Let me say, straight out the box, I have no issue with Professor Bruce Gilley for the same reason I was pleased that Donald Trump won the US elections.
I see the storm brewing online and the many calls for retraction, apologies and so on. Reaction was swift, as was to be expected; a look at the responses on social media shows that many people living in the Caribbean and in Asia stopped short of burning him in effigy.
But in my opinion, Bruce should not have to apologise for a damn thing. No more than Donald should.
Two words: honesty and clarity. There are no euphemistic words concealing racist/sexist beliefs coming from those two. No politically correct, nice-sounding eloquence masking foreign imperialistic agendas, such as what we normally get from career politicians like Hillary Clinton, David Cameron or Teresa May and, yes, from Barack Obama too, especially him.
No, Gilley was straight, no chaser!
Let’s be clear, I have some degree of disdain for the likes of Professor Gilley, the academic who seems to have taken the position that colonialism wasn’t all bad, that academics and radical thinkers in post-Independence countries have done their people more harm than good by dispensing with and disparaging colonial rule when they should have been, as he put it, “reclaiming colonial modes of governance…recolonising some areas; and by creating new Western colonies from scratch.”
Anyone who comes talking that shit in 2017 is not going to get any respect from me.
But I am cool with him saying that; the fact is, as we say in Trini-talk, he doing he wuk. He is doing his job and serving his purpose just like American Enterprise Institute, the Mises Institute and Breitbart News.
From the time he used the word “modernity,” he told me all that I needed to know. You have to be a complete idiot if you think that the history most Americans and Western Europeans were/are exposed to presents objective, dispassionate facts. Martin Bernal, during the Black Athena furore called it what it is: a feel-good curricula for whites, so I have no issue with Gilley.
My scorn is more directed towards people who came from colonial/post-Independence societies and still subscribe to such assness. What I feel towards Gilley is nowhere close to what I feel for local people who have said the same thing.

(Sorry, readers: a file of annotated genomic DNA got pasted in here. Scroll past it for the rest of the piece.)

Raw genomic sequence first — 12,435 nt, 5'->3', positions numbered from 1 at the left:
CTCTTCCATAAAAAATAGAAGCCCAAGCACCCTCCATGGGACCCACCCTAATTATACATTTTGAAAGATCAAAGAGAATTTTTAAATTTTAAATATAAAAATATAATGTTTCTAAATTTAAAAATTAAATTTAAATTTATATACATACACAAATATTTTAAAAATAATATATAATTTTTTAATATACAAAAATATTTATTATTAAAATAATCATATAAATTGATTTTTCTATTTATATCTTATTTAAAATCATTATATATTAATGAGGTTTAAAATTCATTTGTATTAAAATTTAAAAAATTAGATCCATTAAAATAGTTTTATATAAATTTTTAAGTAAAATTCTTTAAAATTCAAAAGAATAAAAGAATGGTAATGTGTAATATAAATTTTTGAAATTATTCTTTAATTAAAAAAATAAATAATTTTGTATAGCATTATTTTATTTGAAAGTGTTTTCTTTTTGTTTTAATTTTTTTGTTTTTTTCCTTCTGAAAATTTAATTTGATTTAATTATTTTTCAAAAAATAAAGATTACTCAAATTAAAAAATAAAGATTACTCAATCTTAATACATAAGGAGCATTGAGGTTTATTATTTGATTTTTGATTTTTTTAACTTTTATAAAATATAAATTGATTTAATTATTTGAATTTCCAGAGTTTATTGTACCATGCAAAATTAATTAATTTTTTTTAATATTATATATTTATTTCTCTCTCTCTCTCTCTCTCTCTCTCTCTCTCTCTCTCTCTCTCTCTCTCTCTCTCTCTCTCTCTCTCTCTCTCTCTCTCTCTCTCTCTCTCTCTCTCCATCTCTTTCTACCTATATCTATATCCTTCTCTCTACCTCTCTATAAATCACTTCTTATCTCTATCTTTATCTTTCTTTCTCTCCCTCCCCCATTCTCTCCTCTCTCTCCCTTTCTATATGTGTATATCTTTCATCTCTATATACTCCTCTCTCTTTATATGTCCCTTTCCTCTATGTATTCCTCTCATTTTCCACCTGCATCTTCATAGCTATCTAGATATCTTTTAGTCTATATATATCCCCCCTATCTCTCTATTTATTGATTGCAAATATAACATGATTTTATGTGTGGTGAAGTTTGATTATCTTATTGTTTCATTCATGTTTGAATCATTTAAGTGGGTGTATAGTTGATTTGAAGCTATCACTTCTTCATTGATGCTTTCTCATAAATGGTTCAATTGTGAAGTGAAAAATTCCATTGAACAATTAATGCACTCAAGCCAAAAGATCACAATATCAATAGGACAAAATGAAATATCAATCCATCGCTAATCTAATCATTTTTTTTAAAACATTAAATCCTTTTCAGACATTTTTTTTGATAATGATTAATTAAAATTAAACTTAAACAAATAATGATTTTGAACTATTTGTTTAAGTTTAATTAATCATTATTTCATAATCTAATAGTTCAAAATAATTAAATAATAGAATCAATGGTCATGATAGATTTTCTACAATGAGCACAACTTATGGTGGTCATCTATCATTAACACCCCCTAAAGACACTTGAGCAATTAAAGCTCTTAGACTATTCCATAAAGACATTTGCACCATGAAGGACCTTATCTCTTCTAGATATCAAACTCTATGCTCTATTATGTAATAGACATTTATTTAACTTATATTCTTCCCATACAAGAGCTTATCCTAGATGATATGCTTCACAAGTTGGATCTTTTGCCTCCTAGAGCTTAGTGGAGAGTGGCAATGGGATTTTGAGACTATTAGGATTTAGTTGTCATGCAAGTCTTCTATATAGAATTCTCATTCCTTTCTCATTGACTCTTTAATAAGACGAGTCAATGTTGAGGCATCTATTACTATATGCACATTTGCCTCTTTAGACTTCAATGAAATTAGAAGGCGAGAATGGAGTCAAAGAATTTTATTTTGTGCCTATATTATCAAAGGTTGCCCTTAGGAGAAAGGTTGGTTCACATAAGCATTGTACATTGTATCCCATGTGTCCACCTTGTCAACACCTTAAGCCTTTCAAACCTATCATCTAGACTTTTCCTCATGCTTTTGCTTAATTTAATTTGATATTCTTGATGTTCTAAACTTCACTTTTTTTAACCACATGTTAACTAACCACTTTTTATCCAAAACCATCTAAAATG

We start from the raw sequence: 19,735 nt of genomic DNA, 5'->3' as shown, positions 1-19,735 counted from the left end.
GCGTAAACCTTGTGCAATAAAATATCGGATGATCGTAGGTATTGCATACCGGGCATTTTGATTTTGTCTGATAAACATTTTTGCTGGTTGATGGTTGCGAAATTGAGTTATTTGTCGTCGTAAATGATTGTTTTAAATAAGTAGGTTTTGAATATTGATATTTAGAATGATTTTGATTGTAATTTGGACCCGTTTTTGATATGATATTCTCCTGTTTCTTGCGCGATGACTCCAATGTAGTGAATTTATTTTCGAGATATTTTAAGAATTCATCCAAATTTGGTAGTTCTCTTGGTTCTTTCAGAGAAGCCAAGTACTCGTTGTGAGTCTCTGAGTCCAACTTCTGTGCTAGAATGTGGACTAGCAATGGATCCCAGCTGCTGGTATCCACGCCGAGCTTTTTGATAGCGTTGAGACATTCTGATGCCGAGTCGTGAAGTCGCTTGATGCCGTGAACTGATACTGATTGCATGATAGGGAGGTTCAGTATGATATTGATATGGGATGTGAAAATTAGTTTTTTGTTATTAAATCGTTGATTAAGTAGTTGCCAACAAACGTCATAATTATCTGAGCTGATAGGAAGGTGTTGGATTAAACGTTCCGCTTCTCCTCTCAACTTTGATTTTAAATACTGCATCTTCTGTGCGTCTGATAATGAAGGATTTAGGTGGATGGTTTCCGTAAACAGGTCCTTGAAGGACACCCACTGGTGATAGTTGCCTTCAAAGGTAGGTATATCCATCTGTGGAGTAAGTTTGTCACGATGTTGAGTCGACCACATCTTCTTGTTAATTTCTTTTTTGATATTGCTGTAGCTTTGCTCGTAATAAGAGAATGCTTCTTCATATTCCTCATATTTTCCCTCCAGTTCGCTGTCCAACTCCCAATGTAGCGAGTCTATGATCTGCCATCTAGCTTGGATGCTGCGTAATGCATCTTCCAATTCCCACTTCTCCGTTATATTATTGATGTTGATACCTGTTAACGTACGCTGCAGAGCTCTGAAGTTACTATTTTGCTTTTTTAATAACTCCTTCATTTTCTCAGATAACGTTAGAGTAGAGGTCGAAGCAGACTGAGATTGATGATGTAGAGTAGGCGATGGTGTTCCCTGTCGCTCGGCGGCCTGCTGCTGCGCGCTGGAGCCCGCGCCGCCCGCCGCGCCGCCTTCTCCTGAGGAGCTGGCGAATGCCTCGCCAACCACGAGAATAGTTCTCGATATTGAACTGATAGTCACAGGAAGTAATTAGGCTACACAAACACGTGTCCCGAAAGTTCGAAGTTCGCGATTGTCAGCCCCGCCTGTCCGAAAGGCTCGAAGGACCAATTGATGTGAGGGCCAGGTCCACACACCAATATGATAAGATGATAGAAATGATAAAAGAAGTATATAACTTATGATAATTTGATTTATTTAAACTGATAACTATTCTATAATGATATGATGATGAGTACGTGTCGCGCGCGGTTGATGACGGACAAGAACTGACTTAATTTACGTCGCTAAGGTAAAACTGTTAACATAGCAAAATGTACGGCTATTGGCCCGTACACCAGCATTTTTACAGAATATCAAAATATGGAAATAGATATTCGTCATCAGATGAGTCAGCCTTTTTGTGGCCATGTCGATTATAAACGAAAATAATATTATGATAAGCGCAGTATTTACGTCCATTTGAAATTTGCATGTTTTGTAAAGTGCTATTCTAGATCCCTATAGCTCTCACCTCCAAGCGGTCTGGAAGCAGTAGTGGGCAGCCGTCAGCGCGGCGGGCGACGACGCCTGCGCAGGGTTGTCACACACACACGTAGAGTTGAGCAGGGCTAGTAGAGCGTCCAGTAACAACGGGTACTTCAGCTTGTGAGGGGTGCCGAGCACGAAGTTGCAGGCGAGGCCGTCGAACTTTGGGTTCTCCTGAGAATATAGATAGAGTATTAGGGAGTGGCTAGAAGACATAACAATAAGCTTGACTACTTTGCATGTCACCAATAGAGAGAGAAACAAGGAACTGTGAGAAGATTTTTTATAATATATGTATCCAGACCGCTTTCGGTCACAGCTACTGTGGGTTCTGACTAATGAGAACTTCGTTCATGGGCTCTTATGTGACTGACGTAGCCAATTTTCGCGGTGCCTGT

We’re approaching the celebration of our Republic Day, and there seems to be—as there were on the eve of our Independence celebration—calls from various quarters for us to ask the British to take back over and run the country.
On the one hand, it is not so hard to see why such calls are being made: collapsing institutions, flailing economies, poverty, escalating violent crime—almost with impunity—stemming mostly from corrupt “white collar” criminal activities. No wonder why a Euro-American academic decided to present a paper calling for re-colonisation.
But where is the deep analysis from us as to why we have failing, corrupt institutions? Where is all the research material into the dynamics and nature of colonial rule?
How many teachers/lecturers in this country have been holding discussions about books like Mahmood Mamdani’s Citizen and Subject, which examined how Europe colonised and governed Africa, how they created what is called Divide and Rule as well as a template legal system cynically known as Customary Law—there was nothing customary or traditional about it—and then have their pupils make comparisons to how Europe colonised the Americas?
Are these people so naïve that they honestly think that the intent of the colonisers was to develop this society to be self-sufficient? Did they even believe that the British and the French really wanted to give up their colonies after World War II?
The French fought Ho Chi Minh tooth and nail to hold onto Viet Nam and the Brits were forced by the US to give up many of their colonies. Winston Churchill is on record as saying that he had no intention of presiding over the break-up of the Empire and therefore “What we have, we keep.”
I expect Gilley to state that what people like us need to do is to “reclaim colonial modes of governance”—that’s the exact same cultural arrogance encoded in a different form in UN treaties and other international “agreements” that pretend to be dispassionate and universal but actually come from specific Western patriarchal ideas that are essentially putting people from the global South into new forms of bondage.
The point of this ramble is that Gilley is not at fault here; we are. And by “we” I really mean many of our educated elites who “went to big institution” as Black Stalin sang but whose heads are filled only with foreign models and epistemologies.
Our flailing and failing institutions and our apparent desire to hoist the Union Jack—or Old Glory, since Uncle Sam is closer—up again have a lot to do with a collective failure to implement a culture of critical localised thinking that should have started from primary, if not elementary level schooling. For that, I indict Dr Eric Williams and many of his generation…. to a point.
They did use a decrepit system of schooling and churching and still managed to undermine the colonial system. But they were forever trapped in that very system and saddled us with what had little to do with any real education: the British were very clear that that was not their intent.